• Foreword xiii Introduction xv About the Contributors xix Part I Challenges Specific to Macrocycles 1 1 Contemporary Macrocyclization Technologies 3Serge Zaretsky and Andrei K. Yudin 1.1 Introduction 3 1.2 Challenges Inherent to the Synthesis of Macrocycles 3 1.3 Challenges in Macrocycle Characterization 6 1.4 Macrocyclization Methods 8 1.5 Cyclization on the Solid Phase 14 1.6 Summary 17 References 18 2 A Practical Guide to Structural Aspects of Macrocycles (NMR, X ]Ray, and Modeling) 25David J. Craik, Quentin Kaas and Conan K. Wang 2.1 Background 25 2.2 Experimental Studies of Macrocycles 31 2.3 Molecular Modeling of Macrocyclic Peptides 38 2.4 Summary 46 Acknowledgments 47 References 47 3 Designing Orally Bioavailable Peptide and Peptoid Macrocycles 59David A. Price, Alan M. Mathiowetz and Spiros Liras 3.1 Introduction 59 3.2 Improving Peptide Plasma Half ]Life 60 3.3 Absorption, Bioavailability, and Methods for Predicting Absorption 61 3.4 In Silico Modeling 70 3.5 Future Directions 71 References 72 Part II Classes of Macrocycles and Their Potential for Drug Discovery 77 4 Natural and Nature ]Inspired Macrocycles: A Chemoinformatic Overview and Relevant Examples 79Ludger A. Wessjohann, Richard Bartelt and Wolfgang Brandt 4.1 Introduction to Natural Macrocycles as Drugs and Drug Leads 79 4.2 Biosynthetic Pathways, Natural Role, and Biotechnological Access 79 4.3 QSAR and Chemoinformatic Analyses of Common Features 84 4.4 Case Studies: Selected Natural Macrocycles of Special Relevance in Medicinal Chemistry 88 References 91 5 Bioactive and Membrane ]Permeable Cyclic Peptide Natural Products 101Andrew T. Bockus and R. Scott Lokey 5.1 Introduction 101 5.2 Structural Motifs and Permeability of Cyclic Peptide Natural Products 101 5.3 Conformations of Passively Permeable Bioactive Cyclic Peptide Natural Products 103 5.4 Recently Discovered Bioactive Cyclic Peptide Natural Products 108 5.5 Conclusions 125 References 125 6 Chemical Approaches to Macrocycle Libraries 133Ziqing Qian, Patrick G. Dougherty and Dehua Pei 6.1 Introduction 133 6.2 Challenges Associated with Macrocyclic One ]Bead ]One-Compound Libraries 134 6.3 Deconvolution of Macrocyclic Libraries 134 6.4 Peptide ]Encoded Macrocyclic Libraries 136 6.5 DNA ] Encoded Macrocyclic Libraries 142 6.6 Parallel Synthesis of Macrocyclic Libraries 142 6.7 Diversity ] Oriented Synthesis 145 6.8 Perspective 147 6.9 Conclusion 149 References 150 7 Biological and Hybrid Biological/Chemical Strategies in Diversity Generation of Peptidic Macrocycles 155Francesca Vitali and Rudi Fasan 7.1 Introduction 155 7.2 Cyclic Peptide Libraries on Phage Particles 155 7.3 Macrocyclic Peptide Libraries via In Vitro Translation 166 7.4 Emerging Strategies for the Combinatorial Synthesis of Hybrid Macrocycles In Vitro and in Cells 171 7.5 Comparative Analysis of Technologies 175 7.6 Conclusions 178 References 178 8 Macrocycles for Protein Protein Interactions 185Eilidh Leitch and Ali Tavassoli 8.1 Introduction 185 8.2 Library Approaches to Macrocyclic PPI Inhibitors 186 8.3 Structural Mimicry 192 8.4 Multi ] Cycles for PPIs 197 8.5 The Future for Targeting PPIs with Macrocycles 197 References 200 Part III The Synthetic Toolbox for Macrocycles 205 9 Synthetic Strategies for Macrocyclic Peptides 207Eric Biron, Simon Vezina ]Dawod and Francois Bedard 9.1 Introduction to Peptide Macrocyclization 207 9.2 One Size Does Not Fit All: Factors to Consider During Synthesis Design 209 9.3 Peptide Macrocyclization in Solution 213 9.4 Peptide Macrocyclization on Solid Support 220 9.5 Peptide Macrocyclization by Disulfide Bond Formation 226 9.6 Conclusion 229 References 230 10 Ring ]Closing Metathesis ]Based Methods in Chemical Biology: Building a Natural Product Inspired Macrocyclic Toolbox to Tackle Protein Protein Interactions 243Jagan Gaddam, Naveen Kumar Mallurwar, Saidulu Konda, Mahender Khatravath, Madhu Aeluri, Prasenjit Mitra and Prabhat Arya 10.1 Introduction 243 10.2 Protein Protein Interactions: Challenges and Opportunities 243 10.3 Natural Products as Modulators of Protein Protein Interactions 243 10.4 Introduction to Ring ]Closing Metathesis 244 10.5 Selected Examples of Synthetic Macrocyclic Probes Using RCM ]Based Approaches 246 10.6 Summary 259 References 259 11 The Synthesis of Peptide-Based Macrocycles by Huisgen Cycloaddition 265Ashok D. Pehere and Andrew D. Abell 11.1 Introduction 265 11.2 Dipolar Cycloaddition Reactions 266 11.3 Macrocyclic Peptidomimetics 267 11.4 Macrocyclic ]Strand Mimetics as Cysteine Protease Inhibitors 273 11.5 Conclusion 275 References 277 12 Palladium ]Catalyzed Synthesis of Macrocycles 281Thomas O. Ronson, William P. Unsworth and Ian J. S. Fairlamb 12.1 Introduction 281 12.2 Stille Reaction 281 12.3 Suzuki Miyaura Reaction 285 12.4 Heck Reaction 288 12.5 Sonogashira Reaction 290 12.6 Tsuji Trost Reaction 293 12.7 Other Reactions 295 12.8 Conclusion 298 References 298 13 Alternative Strategies for the Construction of Macrocycles 307Jeffrey Santandrea, Anne ]Catherine Bedard, Mylene de Leseleuc, Michael Raymond and Shawn K. Collins 13.1 Introduction 307 13.2 Alternative Methods for Macrocyclization Involving Carbon Carbon Bond Formation 307 13.3 Alternative Methods for Macrocyclization Involving Carbon Carbon Bond Formation: Ring Expansion and Photochemical Methods 320 13.4 Alternative Methods for Macrocyclization Involving Carbon Oxygen Bond Formation 322 13.5 Alternative Methods for Macrocyclization Involving Carbon Nitrogen Bond Formation 327 13.6 Alternative Methods for Macrocyclization Involving Carbon Sulfur Bond Formation 328 13.7 Conclusion and Summary 331 References 332 14 Macrocycles from Multicomponent Reactions 339Ludger A. Wessjohann, Ricardo A. W. Neves Filho, Alfredo R. Puentes and Micjel Chavez Morejon 14.1 Introduction 339 14.2 General Aspects of Multicomponent Reactions (MCRs) in Macrocycle Syntheses 344 14.3 Concluding Remarks and Future Perspectives 369 References 371 15 Synthetic Approaches Used in the Scale ]Up of Macrocyclic Clinical Candidates 377Jongrock Kong 15.1 Introduction 377 15.2 Background 377 15.3 Literature Examples 378 15.4 Conclusions 406 References 406 Part IV Macrocycles in Drug Development: Case Studies 411 16 Overview of Macrocycles in Clinical Development and Clinically Used 413Silvia Stotani and Fabrizio Giordanetto 16.1 Introduction 413 16.2 Datasets Generation 413 16.3 Marketed Macrocyclic Drugs 414 16.4 Macrocycles in Clinical Studies 422 16.5 De Novo Designed Macrocycles 429 16.6 Overview and Conclusions 436 Appendix 16.A 437 16.A.1 Methods 437 References 490 17 The Discovery of Macrocyclic IAP Inhibitors for the Treatment of Cancer 501Nicholas K. Terrett 17.1 Introduction 501 17.2 DNA ]Programmed Chemistry Macrocycle Libraries 502 17.3 A New Macrocycle Ring Structure 504 17.4 Design and Profiling of Bivalent Macrocycles 506 17.5 Improving the Profile of the Bivalent Macrocycles 510 17.6 Selection of the Optimal Bivalent Macrocyclic IAP Antagonist 512 17.7 Summary 515 Acknowledgments 515 References 516 18 Discovery and Pharmacokinetic Pharmacodynamic Evaluation of an Orally Available Novel Macrocyclic Inhibitor of Anaplastic Lymphoma Kinase and c ]Ros Oncogene 1 519Shinji Yamazaki, Justine L. Lam and Ted W. Johnson 18.1 Introduction 519 18.2 Discovery and Synthesis 520 18.3 Evaluation of Pharmacokinetic Properties Including CNS Penetration 531 18.4 Evaluation of Pharmacokinetic Pharmacodynamic (PKPD) Profiles 536 18.5 Conclusion 540 References 540 19 Optimization of a Macrocyclic Ghrelin Receptor Agonist (Part II): Development of TZP ]102 545Hamid R. Hoveyda, Graeme L. Fraser, Eric Marsault, Rene Gagnon and Mark L. Peterson 19.1 Introduction 545 19.2 Advanced AA3 and Tether SAR 548 19.3 Structural Studies 554 19.4 Conclusions 554 Acknowledgments 555 References 556 20 Solithromycin: Fourth ]Generation Macrolide Antibiotic 559David Pereira, Sara Wu, Shingai Majuru, Stephen E. Schneider and Lovy Pradeep 20.1 Introduction 559 20.2 Structure Activity Relationship (SAR) of Ketolides and Selection of Solithromycin 559 20.3 Mechanism of Action 564 20.4 Overcoming the Ketek Effect 568 20.5 Manufacture of Solithromycin 569 20.6 Polymorphism 569 20.7 Pharmaceutical Development 569 20.8 Clinical Data 574 20.9 Summary 574 References 574 Index 579.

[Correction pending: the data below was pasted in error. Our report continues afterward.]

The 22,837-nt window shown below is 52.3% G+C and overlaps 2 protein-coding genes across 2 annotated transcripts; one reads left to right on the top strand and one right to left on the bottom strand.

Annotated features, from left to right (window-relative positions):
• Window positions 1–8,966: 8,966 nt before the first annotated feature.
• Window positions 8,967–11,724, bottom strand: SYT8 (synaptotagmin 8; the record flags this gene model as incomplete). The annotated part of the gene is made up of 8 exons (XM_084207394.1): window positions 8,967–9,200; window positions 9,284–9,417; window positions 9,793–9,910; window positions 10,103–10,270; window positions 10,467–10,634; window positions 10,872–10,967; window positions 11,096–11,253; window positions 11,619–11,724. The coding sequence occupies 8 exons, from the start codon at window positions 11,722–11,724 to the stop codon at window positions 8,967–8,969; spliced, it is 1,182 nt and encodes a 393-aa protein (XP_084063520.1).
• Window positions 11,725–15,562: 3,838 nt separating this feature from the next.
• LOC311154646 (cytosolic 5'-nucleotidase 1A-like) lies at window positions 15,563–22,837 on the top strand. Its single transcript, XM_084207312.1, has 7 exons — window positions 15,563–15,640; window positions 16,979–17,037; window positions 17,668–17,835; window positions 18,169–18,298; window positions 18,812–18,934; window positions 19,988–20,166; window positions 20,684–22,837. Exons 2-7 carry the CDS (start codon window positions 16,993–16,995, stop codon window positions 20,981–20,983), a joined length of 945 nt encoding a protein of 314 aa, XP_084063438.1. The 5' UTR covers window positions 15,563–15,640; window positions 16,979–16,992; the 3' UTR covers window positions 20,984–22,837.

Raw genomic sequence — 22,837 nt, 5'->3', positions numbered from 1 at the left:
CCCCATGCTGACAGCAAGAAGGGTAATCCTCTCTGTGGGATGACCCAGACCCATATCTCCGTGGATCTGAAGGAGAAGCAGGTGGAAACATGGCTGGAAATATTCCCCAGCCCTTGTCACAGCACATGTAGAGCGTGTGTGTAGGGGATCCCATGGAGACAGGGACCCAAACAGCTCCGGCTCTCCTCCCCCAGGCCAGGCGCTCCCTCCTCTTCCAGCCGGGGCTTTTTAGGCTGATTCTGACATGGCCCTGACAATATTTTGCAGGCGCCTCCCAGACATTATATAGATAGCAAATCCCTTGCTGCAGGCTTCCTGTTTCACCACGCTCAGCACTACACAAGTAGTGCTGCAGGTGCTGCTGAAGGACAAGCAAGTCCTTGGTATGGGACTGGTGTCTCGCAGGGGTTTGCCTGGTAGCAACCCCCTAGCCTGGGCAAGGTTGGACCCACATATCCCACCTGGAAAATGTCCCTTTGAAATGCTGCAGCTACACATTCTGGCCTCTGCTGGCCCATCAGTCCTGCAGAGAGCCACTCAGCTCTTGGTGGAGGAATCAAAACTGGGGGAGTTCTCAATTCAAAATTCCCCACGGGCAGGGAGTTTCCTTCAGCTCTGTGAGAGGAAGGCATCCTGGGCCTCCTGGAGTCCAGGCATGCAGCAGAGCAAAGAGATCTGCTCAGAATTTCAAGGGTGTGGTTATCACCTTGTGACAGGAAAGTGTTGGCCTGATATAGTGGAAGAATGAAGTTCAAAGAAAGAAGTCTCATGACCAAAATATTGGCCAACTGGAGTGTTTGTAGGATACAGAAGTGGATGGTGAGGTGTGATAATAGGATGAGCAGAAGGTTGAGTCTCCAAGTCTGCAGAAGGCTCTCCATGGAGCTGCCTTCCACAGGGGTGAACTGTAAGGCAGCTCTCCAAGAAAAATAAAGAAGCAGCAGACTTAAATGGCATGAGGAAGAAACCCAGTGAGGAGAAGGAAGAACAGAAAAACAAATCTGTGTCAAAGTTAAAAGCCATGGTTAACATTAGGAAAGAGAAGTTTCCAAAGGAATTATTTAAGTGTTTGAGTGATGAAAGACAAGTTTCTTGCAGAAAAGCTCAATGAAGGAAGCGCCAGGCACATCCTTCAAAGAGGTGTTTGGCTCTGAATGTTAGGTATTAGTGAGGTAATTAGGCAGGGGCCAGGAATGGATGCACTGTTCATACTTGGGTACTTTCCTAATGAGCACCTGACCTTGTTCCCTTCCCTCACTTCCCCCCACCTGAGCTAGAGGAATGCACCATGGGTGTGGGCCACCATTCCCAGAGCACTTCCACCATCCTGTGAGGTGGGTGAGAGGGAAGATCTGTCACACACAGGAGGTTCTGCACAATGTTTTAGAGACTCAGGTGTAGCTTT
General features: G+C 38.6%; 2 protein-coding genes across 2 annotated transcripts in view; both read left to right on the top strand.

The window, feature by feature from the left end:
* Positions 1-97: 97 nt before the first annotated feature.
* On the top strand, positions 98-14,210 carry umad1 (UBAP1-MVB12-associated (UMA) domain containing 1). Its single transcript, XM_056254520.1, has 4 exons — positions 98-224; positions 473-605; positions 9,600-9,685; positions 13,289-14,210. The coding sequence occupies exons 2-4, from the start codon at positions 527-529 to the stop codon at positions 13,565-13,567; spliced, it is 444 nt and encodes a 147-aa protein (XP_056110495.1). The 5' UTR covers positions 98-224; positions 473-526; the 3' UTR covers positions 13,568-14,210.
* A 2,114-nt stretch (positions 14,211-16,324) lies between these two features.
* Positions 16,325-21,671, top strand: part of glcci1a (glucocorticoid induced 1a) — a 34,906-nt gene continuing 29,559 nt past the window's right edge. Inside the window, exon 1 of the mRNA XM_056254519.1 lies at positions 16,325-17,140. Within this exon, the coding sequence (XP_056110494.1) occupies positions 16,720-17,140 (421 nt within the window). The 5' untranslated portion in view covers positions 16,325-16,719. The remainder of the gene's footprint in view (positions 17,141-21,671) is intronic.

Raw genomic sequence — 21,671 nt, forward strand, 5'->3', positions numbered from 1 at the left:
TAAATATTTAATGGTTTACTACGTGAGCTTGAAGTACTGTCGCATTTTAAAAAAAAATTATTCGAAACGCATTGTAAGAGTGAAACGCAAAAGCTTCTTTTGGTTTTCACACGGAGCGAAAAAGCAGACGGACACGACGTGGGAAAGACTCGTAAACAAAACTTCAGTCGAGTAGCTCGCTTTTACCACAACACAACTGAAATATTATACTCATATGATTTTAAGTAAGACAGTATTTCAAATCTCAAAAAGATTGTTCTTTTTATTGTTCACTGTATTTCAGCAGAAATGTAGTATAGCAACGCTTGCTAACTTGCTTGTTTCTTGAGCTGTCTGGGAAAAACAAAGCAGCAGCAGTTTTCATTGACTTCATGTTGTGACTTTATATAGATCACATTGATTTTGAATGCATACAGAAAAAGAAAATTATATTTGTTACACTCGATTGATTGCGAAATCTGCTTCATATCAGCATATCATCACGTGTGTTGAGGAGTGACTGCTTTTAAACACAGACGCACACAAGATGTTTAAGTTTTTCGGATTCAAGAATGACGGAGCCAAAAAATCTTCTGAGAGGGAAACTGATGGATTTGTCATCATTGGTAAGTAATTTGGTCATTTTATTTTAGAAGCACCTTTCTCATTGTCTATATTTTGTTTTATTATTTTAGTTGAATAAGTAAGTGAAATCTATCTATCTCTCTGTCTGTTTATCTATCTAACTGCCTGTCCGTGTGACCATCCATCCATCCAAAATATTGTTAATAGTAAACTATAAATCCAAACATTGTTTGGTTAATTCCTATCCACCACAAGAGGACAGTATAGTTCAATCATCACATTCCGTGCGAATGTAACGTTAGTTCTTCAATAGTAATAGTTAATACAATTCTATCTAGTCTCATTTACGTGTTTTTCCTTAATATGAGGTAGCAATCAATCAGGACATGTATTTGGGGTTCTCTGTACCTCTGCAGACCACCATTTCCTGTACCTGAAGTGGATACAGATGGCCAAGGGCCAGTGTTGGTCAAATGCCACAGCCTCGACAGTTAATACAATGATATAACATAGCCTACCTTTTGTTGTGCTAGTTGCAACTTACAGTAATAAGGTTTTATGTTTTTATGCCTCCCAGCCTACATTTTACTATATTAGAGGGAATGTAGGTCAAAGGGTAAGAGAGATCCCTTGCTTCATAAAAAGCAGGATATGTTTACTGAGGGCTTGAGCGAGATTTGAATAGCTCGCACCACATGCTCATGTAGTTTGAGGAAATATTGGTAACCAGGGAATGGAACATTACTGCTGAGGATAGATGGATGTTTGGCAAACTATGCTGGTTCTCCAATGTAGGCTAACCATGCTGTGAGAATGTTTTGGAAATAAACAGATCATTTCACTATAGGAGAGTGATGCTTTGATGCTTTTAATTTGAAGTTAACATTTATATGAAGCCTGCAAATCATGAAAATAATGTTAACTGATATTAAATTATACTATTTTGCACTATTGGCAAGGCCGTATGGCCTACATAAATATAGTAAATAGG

• (source: Nielsen Book Data)9781119092568 20171211
Including case studies of macrocyclic marketed drugs and macrocycles in drug development, this book helps medicinal chemists deal with the synthetic and conceptual challenges of macrocycles in drug discovery efforts. Provides needed background to build a program in macrocycle drug discovery design criteria, macrocycle profiles, applications, and limitationsFeatures chapters contributed from leading international figures involved in macrocyclic drug discovery effortsCovers design criteria, typical profile of current macrocycles, applications, and limitations.
(source: Nielsen Book Data)9781119092568 20171211